“The distraction of this job is being constantly fingered for money,” he said. “It’s just terrific to say that there isn’t any.”

With the help of a £1m donation from The Rothschild Foundation and advice from the National Trust, the Church intends to turn the Castle at Bishop Auckland into a regional heritage centre, with much greater public access.

Zurbaran, a contemporary of El Greco and Velázquez, completed 12 paintings of Jacob and his Sons between 1640 and 1645. They were bought by Bishop Richard Trevor in 1756 for £124. The 13th painting, of Jacob’s youngest son, Benjamin, is the work of the 18th century copyist Arthur Pond.

Each of the paintings stands 8ft tall and hangs in the Long Dining Room at the Castle, which has been the home of successive Bishops of Durham for more than 800 years and is open to the public during the summer.

More than 3,000 people had signed a petition demanding the sale of the paintings be stopped, and last week Jeremy Hunt, the Culture Secretary, urged the Commissioners to ensure the pictures could continue to be “enjoyed by the public”.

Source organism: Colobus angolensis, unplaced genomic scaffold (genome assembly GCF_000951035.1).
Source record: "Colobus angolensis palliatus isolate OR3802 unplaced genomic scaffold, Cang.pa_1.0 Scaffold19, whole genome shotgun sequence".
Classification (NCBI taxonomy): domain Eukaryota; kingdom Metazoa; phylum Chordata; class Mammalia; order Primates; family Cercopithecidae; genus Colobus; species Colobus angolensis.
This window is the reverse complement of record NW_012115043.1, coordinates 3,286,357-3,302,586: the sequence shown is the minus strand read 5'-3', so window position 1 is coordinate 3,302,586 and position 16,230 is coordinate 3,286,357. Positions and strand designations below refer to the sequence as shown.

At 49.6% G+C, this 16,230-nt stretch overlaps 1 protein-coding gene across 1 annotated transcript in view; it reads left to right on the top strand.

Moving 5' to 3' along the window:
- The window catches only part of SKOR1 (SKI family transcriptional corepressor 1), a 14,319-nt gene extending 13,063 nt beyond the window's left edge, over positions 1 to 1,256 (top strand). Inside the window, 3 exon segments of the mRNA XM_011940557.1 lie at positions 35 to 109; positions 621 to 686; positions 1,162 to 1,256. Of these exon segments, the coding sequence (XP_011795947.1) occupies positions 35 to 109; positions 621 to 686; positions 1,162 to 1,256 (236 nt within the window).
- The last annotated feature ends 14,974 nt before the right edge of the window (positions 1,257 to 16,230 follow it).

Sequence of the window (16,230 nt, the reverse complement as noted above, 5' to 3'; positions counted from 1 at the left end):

Dr Richard Chartres, Bishop of London and Acting Chair of the Commissioners, said: “Jonathan Ruffer’s generosity has made that rarest of scenarios possible: the best of both worlds.

“There is now an opportunity to create a leading arts and heritage centre in the north-east, and a chance to contribute to the wider spiritual, social and economic regeneration across the region.”

So three very loud cheers to Jonathan Ruffer.

And mustn’t it be awesome to be able to say ‘I happened to have £15 million pounds….’?

Kev has sent me a list of gruesome historic deaths. There’s 14 pages of them. All of these are from page 1.

(Beware: those of a nervous disposition should look away now.)

* In 430 BC: Empedocles, a Pre-Socratic philosopher, secretly jumped into an active volcano (Mt. Etna)
* In 207 BC: Chrysippus, a Greek stoic philosopher, is believed to have died of laughter after watching his drunk donkey attempt to eat figs
* In 162 BC: Eleazar Maccabeus was crushed to death at the Battle of Beth-zechariah by a war elephant. Charging in to battle, Eleazar rushed underneath the elephant and thrust a spear into its belly, whereupon it fell dead on top of him.
* In 53 BC: The Roman general and consul Marcus Licinius Crassus was reported as having been put to death by the Parthians after losing the battle of Carrhae, by being forced to drink a goblet of molten gold, symbolic of his great wealth.